A $3 million dredging project and a $6.4 million upgrade to the port of Searsport are on the Maine Department of Transportation work plan for 2018 and 2019.

The Dredge Report

The planned dredging project would not expand the shipping channel or shipping berths at Mack Point in Searsport. The plan is to dig out the existing shipping channel and ship turning area that has silted in over the years so that some ships are only able to offload at high tide. The area has not been dredged for 53 years, according to Searsport Town Manager James Gillway. 

Strong local opposition in recent years to a proposal to expand the dredged area at the port centered around concerns about potential environmental impacts near the dredging site and at proposed dredge spoil dumping sites in Penobscot Bay.

One of the target dump sites was near Islesboro. 

Residents and lobster fishermen from nearby towns and islands and from the other side of Penobscot Bay raised concerns that the expanded dredge project would release chemical toxins that have been locked up in bottom sediments for decades. Mercury, a known neurotoxin, and other heavy metals related to industrial use on the Penobscot River have been found in sediments and in higher-than-normal levels in lobsters and crabs at the head of the Bay. 

Last year, the crab and lobster fishing area above Fort Point was closed as a result.

Dumping dredge spoils into the bay might also create a physical problem by suspending sediments in the water, resulting in damage to lobsters and other marine life.

At the request of Maine DOT, an environmental engineering firm conducted research on alternative disposal sites, including beneficial ways the dredge spoils could be used on land.

An option for disposal favored by the DOT is to use the dredge material as fill at Mack Point, then capping the site.  Maine DOT has shared that and other disposal options  with  the U.S. Army Corps of Engineers (USACE), the federal agency ultimately responsible for the dredging project.

The maintenence dredge will be paid for with federal funds.

A proposal to expand the dredged area will be back in the future, according to Jonathon Nass, Deputy Commissioner of the Maine DOT.

“The port needs to be upgraded,” said Nass. 

Gillway agreed.

“There is never going to be enough room there for super ships. It’s a very tight turning radius,” said Gillway.“What we don’t want is the mess that could come from a fuel ship hitting a rock.”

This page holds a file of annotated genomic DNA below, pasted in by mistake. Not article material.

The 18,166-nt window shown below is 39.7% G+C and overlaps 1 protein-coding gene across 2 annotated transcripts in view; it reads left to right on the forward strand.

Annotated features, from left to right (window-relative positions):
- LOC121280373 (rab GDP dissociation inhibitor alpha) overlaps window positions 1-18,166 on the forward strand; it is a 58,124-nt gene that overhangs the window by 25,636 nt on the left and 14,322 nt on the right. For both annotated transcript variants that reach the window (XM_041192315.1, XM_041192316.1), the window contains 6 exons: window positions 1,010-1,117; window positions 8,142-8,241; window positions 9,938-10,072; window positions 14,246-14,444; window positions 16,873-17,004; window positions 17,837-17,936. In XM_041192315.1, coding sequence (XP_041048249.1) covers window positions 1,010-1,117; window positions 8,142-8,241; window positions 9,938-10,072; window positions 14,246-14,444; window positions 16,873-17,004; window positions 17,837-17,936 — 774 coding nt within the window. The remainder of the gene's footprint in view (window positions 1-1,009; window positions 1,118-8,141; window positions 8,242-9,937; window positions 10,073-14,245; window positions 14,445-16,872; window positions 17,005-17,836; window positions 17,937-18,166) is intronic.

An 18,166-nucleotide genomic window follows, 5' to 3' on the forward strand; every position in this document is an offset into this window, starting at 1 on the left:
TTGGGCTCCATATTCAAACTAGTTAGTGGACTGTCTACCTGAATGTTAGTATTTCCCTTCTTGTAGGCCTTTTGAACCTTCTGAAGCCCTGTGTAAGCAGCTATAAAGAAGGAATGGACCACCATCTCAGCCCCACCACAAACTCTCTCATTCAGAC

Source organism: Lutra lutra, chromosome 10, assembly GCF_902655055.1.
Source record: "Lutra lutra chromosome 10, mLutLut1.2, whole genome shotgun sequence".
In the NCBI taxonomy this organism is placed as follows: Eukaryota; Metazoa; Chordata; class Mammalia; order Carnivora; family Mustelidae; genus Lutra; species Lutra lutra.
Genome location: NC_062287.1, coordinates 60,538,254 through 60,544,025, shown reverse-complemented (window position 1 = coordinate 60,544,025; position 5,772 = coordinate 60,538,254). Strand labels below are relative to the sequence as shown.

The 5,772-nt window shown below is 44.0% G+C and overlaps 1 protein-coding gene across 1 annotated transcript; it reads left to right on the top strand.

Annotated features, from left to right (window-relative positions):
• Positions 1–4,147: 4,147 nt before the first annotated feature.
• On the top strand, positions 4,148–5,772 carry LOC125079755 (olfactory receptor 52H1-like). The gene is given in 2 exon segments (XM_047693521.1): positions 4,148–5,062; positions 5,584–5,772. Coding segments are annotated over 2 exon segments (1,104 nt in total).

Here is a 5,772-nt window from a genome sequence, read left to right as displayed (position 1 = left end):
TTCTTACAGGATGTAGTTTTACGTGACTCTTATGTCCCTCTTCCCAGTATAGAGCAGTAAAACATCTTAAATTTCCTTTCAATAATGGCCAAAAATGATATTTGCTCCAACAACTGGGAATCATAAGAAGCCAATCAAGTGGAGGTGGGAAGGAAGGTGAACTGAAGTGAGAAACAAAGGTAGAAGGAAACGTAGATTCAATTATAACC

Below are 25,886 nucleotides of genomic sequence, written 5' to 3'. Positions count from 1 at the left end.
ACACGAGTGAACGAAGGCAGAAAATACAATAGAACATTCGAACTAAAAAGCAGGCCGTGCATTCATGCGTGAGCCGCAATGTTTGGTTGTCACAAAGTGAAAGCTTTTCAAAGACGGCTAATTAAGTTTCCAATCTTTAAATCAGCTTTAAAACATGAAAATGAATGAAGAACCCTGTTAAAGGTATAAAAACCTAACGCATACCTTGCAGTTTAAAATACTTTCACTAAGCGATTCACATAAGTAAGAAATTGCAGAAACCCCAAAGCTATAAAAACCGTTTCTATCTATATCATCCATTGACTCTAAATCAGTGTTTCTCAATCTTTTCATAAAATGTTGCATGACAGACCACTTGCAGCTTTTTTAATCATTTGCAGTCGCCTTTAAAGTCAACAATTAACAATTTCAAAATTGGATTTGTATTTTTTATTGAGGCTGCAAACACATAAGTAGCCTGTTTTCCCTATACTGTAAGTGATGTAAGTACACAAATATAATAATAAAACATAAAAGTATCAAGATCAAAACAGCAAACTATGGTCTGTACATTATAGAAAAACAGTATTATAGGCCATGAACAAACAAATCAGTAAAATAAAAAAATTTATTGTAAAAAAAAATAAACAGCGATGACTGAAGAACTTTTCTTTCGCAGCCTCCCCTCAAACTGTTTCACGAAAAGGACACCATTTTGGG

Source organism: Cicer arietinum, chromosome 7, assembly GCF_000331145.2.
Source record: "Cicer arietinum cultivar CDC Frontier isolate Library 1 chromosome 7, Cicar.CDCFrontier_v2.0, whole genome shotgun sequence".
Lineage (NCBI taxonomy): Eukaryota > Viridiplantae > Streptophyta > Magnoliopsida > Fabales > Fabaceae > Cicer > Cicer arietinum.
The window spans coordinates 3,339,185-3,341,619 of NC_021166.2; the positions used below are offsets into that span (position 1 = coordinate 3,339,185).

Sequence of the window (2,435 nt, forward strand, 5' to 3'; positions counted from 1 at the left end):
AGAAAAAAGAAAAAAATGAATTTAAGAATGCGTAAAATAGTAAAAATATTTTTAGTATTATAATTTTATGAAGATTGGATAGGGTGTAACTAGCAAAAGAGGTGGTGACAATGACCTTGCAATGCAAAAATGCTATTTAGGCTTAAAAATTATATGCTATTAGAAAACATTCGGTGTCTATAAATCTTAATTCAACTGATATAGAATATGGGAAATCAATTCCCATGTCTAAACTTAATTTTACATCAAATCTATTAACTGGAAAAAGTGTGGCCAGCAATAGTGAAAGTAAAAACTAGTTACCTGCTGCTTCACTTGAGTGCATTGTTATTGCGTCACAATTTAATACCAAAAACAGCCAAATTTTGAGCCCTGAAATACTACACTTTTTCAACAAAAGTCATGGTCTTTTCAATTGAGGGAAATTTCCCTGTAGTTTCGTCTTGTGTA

Tilting Towards Windmills

The $6.4 million upgrade to the piers at Mack Point in Searsport is made up of two parts, according to the Maine DOT: the initial work to expand the fuel dock at Sprague Energy and construction of a crane platform next to the fuel dock.

The fuel dock expansion will be funded from fees paid by docking ships.

The crane platform, which will be paid for separately, is in the preliminary engineering phase. Construction will depend on whether Aqua Ventus, an offshore wind pilot project planned for an area 2.7 miles south of Monhegan Island, moves forward as planned.

In 2009, the state assigned the wind energy site to the University of Maine, which is affiliated with Aqua Ventus. The Monhegan wind site is located about 10 miles from the mainland. 

Proximity of the test site to the power grid on Monhegan would mean less-expensive electricity bills for islanders, but some island residents are opposed to the floating wind pilot project, and this spring Sen. Dana Dow submitted a bill that would prohibit Aqua Ventus and prevent any wind projects within 10 nautical miles of the Monhegan lobster-fishing grounds. The bill is currently making its way through the Legislature.

If Aqua Ventus goes forward, two 6-megawatt wind turbines will be floated downriver in pieces from Hampden and assembled in Searsport at Mack Point. They would be too tall to fit under the bridges on the Penobscot River.

After the floating turbines are erected, they would be towed out to the mooring location at the Monhegan site. The end goal of the Monhegan pilot project is to collect data for a future floating wind farm that developers hope to locate offshore in the Gulf of Maine.